[…] Because it’s very hard to parse XML correctly, valid XML makes all parsers return the same data, but slightly invalid XML makes them return just slightly not the same data. :D In other words, any parser difference can be exploited to make different parsers see different things. This is the very heart of this bug, making it not just a logic flaw, but a system-spanning design flaw.

Sadly, this is a 0day that was on iPhone for quite a while… still affects non-beta at the time of this post.

Another reminder that however slick the marketing packaging, every device is a 0day waiting to happen.

psychicpaper | iOS 13.5 sandbox escape/entitlement 0day

Frank Chimero · Redesign: Table of Contents

At the start of 2020, I’ll begin redesigning this website. In the past, I’ve done this work in secret, but I’d like to document the process this time through.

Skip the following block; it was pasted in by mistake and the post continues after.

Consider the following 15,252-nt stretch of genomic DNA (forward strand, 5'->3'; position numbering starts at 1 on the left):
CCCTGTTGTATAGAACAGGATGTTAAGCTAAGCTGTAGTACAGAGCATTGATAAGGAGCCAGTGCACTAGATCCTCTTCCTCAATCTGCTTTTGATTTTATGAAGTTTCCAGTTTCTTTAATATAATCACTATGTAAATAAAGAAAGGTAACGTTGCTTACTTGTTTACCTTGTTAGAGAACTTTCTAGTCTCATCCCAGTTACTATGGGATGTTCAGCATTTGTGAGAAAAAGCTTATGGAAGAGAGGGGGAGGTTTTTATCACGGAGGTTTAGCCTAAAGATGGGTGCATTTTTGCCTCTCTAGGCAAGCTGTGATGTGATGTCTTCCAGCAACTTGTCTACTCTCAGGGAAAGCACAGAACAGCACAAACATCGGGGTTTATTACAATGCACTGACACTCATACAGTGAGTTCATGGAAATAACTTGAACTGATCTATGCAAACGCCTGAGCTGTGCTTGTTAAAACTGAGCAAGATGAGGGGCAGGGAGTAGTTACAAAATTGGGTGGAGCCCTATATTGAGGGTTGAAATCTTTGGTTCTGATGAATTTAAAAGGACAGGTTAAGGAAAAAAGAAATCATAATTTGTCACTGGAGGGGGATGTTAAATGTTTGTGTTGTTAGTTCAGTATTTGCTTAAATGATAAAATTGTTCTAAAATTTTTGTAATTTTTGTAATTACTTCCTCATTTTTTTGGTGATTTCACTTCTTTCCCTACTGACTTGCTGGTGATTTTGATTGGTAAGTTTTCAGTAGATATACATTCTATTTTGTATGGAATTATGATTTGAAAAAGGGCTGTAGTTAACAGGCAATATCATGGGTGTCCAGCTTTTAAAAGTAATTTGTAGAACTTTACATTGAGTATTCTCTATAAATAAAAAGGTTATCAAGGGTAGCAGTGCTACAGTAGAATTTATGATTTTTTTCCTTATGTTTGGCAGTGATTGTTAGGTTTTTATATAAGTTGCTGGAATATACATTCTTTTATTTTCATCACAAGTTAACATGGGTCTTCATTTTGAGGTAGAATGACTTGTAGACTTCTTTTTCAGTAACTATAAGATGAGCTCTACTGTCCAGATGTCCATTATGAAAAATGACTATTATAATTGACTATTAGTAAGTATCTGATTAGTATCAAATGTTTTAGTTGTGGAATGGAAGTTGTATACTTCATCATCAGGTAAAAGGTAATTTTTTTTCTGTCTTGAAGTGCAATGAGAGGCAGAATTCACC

Not only is Frank an engaging writer, this is basically a curriculum in good design, and in the integrated design process between code and notebook. I should have reviewed this before I started my redesign.

Frank Chimero · Redesign: Table of Contents

3 tips for a better student online learning experience - Christensen Institute : Christensen Institute

With the shift to virtual learning, good teaching becomes more about checking in with students to coach them on self-directed learning activities and provide targeted interventions than about covering content via video lecture.

While I’m sure it’s different for everyone… this was exactly my homeschooling experience.

3 tips for a better student online learning experience - Christensen Institute : Christensen Institute

Zettel

I’m still using my Drafts system to create zettel from links, random thoughts… making it easy to create them means I’ve made a lot more than I thought. Here are some that are more useful for the three people who read my blog.